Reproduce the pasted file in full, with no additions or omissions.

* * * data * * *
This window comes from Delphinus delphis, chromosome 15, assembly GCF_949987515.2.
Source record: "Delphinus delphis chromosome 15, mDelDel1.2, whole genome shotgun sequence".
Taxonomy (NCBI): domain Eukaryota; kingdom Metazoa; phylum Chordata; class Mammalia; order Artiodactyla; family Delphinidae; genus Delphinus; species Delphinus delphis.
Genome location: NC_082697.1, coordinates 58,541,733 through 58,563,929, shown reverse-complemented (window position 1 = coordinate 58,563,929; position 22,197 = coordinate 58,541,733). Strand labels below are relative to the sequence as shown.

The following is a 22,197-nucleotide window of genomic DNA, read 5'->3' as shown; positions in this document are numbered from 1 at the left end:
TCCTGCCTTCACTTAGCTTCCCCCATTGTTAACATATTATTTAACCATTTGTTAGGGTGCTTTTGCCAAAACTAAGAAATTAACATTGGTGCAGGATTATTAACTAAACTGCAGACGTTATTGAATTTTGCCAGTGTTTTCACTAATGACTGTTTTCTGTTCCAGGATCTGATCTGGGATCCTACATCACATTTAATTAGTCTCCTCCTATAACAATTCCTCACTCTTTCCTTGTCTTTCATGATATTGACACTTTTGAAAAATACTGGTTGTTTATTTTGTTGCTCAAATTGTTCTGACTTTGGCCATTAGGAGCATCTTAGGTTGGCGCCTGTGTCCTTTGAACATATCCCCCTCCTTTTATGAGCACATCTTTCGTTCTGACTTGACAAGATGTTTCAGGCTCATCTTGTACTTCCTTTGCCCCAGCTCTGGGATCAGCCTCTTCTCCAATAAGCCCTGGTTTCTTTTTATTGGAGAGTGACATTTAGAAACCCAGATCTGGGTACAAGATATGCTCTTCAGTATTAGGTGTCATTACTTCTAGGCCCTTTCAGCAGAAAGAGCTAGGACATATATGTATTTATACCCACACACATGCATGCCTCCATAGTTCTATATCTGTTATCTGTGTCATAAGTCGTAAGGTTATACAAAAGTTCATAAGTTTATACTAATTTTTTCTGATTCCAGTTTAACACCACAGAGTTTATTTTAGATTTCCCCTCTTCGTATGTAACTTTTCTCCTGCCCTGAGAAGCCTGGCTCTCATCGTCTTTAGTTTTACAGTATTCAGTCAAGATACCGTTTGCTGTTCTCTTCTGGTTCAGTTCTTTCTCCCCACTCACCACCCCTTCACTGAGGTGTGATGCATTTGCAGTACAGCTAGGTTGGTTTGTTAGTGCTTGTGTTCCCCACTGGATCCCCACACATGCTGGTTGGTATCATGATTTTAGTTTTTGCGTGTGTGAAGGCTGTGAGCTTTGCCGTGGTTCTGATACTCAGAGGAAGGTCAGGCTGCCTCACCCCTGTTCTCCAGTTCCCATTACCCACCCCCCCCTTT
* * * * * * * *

This window comes from Delphinus delphis, chromosome 15, assembly GCF_949987515.2.
Source record: "Delphinus delphis chromosome 15, mDelDel1.2, whole genome shotgun sequence".
Taxonomy (NCBI): domain Eukaryota; kingdom Metazoa; phylum Chordata; class Mammalia; order Artiodactyla; family Delphinidae; genus Delphinus; species Delphinus delphis.
Genome location: NC_082697.1, coordinates 58,541,733 through 58,563,929, shown reverse-complemented (window position 1 = coordinate 58,563,929; position 22,197 = coordinate 58,541,733). Strand labels below are relative to the sequence as shown.

The following is a 22,197-nucleotide window of genomic DNA, read 5'->3' as shown; positions in this document are numbered from 1 at the left end:
TCCTGCCTTCACTTAGCTTCCCCCATTGTTAACATATTATTTAACCATTTGTTAGGGTGCTTTTGCCAAAACTAAGAAATTAACATTGGTGCAGGATTATTAACTAAACTGCAGACGTTATTGAATTTTGCCAGTGTTTTCACTAATGACTGTTTTCTGTTCCAGGATCTGATCTGGGATCCTACATCACATTTAATTAGTCTCCTCCTATAACAATTCCTCACTCTTTCCTTGTCTTTCATGATATTGACACTTTTGAAAAATACTGGTTGTTTATTTTGTTGCTCAAATTGTTCTGACTTTGGCCATTAGGAGCATCTTAGGTTGGCGCCTGTGTCCTTTGAACATATCCCCCTCCTTTTATGAGCACATCTTTCGTTCTGACTTGACAAGATGTTTCAGGCTCATCTTGTACTTCCTTTGCCCCAGCTCTGGGATCAGCCTCTTCTCCAATAAGCCCTGGTTTCTTTTTATTGGAGAGTGACATTTAGAAACCCAGATCTGGGTACAAGATATGCTCTTCAGTATTAGGTGTCATTACTTCTAGGCCCTTTCAGCAGAAAGAGCTAGGACATATATGTATTTATACCCACACACATGCATGCCTCCATAGTTCTATATCTGTTATCTGTGTCATAAGTCGTAAGGTTATACAAAAGTTCATAAGTTTATACTAATTTTTTCTGATTCCAGTTTAACACCACAGAGTTTATTTTAGATTTCCCCTCTTCGTATGTAACTTTTCTCCTGCCCTGAGAAGCCTGGCTCTCATCGTCTTTAGTTTTACAGTATTCAGTCAAGATACCGTTTGCTGTTCTCTTCTGGTTCAGTTCTTTCTCCCCACTCACCACCCCTTCACTGAGGTGTGATGCATTTGCAGTACAGCTAGGTTGGTTTGTTAGTGCTTGTGTTCCCCACTGGATCCCCACACATGCTGGTTGGTATCATGATTTTAGTTTTTGCGTGTGTGAAGGCTGTGAGCTTTGCCGTGGTTCTGATACTCAGAGGAAGGTCAGGCTGCCTCACCCCTGTTCTCCAGTTCCCATTACCCACCCCCCCCTTT